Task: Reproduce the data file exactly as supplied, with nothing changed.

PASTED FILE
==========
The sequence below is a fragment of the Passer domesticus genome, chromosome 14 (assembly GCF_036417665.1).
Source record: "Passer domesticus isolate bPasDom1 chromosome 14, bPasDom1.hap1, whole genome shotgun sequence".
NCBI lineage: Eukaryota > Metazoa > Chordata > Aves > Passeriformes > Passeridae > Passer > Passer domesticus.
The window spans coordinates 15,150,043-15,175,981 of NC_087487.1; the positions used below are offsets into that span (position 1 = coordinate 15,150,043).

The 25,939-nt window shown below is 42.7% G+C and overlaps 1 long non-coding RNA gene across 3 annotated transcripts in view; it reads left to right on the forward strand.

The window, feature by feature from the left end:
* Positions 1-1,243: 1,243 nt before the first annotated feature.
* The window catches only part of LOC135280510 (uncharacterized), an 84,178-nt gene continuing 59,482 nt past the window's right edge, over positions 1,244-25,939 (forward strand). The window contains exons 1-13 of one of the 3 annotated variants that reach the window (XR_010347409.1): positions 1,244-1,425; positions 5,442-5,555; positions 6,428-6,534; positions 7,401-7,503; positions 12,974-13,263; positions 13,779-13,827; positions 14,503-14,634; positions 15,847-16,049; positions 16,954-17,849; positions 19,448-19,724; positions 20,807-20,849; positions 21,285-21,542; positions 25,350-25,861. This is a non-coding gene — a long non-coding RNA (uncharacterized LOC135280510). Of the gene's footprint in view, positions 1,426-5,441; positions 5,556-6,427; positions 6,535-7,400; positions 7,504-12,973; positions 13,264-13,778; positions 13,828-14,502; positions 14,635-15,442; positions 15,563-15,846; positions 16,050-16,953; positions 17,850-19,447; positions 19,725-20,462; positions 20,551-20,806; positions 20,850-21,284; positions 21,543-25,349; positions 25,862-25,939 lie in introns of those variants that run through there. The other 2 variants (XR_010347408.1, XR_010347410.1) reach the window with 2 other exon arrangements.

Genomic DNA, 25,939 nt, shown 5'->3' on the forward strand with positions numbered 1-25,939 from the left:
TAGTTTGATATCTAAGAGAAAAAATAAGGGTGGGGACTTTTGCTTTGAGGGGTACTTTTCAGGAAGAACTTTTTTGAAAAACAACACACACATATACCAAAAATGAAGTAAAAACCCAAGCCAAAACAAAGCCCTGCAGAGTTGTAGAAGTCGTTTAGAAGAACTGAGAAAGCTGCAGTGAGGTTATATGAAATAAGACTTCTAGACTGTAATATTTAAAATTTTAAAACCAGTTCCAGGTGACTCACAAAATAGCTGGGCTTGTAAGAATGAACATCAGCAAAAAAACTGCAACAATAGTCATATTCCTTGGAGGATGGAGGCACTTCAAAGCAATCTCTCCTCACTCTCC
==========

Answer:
The sequence below is a fragment of the Passer domesticus genome, chromosome 14 (assembly GCF_036417665.1).
Source record: "Passer domesticus isolate bPasDom1 chromosome 14, bPasDom1.hap1, whole genome shotgun sequence".
NCBI lineage: Eukaryota > Metazoa > Chordata > Aves > Passeriformes > Passeridae > Passer > Passer domesticus.
The window spans coordinates 15,150,043-15,175,981 of NC_087487.1; the positions used below are offsets into that span (position 1 = coordinate 15,150,043).

The 25,939-nt window shown below is 42.7% G+C and overlaps 1 long non-coding RNA gene across 3 annotated transcripts in view; it reads left to right on the forward strand.

The window, feature by feature from the left end:
* Positions 1-1,243: 1,243 nt before the first annotated feature.
* The window catches only part of LOC135280510 (uncharacterized), an 84,178-nt gene continuing 59,482 nt past the window's right edge, over positions 1,244-25,939 (forward strand). The window contains exons 1-13 of one of the 3 annotated variants that reach the window (XR_010347409.1): positions 1,244-1,425; positions 5,442-5,555; positions 6,428-6,534; positions 7,401-7,503; positions 12,974-13,263; positions 13,779-13,827; positions 14,503-14,634; positions 15,847-16,049; positions 16,954-17,849; positions 19,448-19,724; positions 20,807-20,849; positions 21,285-21,542; positions 25,350-25,861. This is a non-coding gene — a long non-coding RNA (uncharacterized LOC135280510). Of the gene's footprint in view, positions 1,426-5,441; positions 5,556-6,427; positions 6,535-7,400; positions 7,504-12,973; positions 13,264-13,778; positions 13,828-14,502; positions 14,635-15,442; positions 15,563-15,846; positions 16,050-16,953; positions 17,850-19,447; positions 19,725-20,462; positions 20,551-20,806; positions 20,850-21,284; positions 21,543-25,349; positions 25,862-25,939 lie in introns of those variants that run through there. The other 2 variants (XR_010347408.1, XR_010347410.1) reach the window with 2 other exon arrangements.

Genomic DNA, 25,939 nt, shown 5'->3' on the forward strand with positions numbered 1-25,939 from the left:
TAGTTTGATATCTAAGAGAAAAAATAAGGGTGGGGACTTTTGCTTTGAGGGGTACTTTTCAGGAAGAACTTTTTTGAAAAACAACACACACATATACCAAAAATGAAGTAAAAACCCAAGCCAAAACAAAGCCCTGCAGAGTTGTAGAAGTCGTTTAGAAGAACTGAGAAAGCTGCAGTGAGGTTATATGAAATAAGACTTCTAGACTGTAATATTTAAAATTTTAAAACCAGTTCCAGGTGACTCACAAAATAGCTGGGCTTGTAAGAATGAACATCAGCAAAAAAACTGCAACAATAGTCATATTCCTTGGAGGATGGAGGCACTTCAAAGCAATCTCTCCTCACTCTCC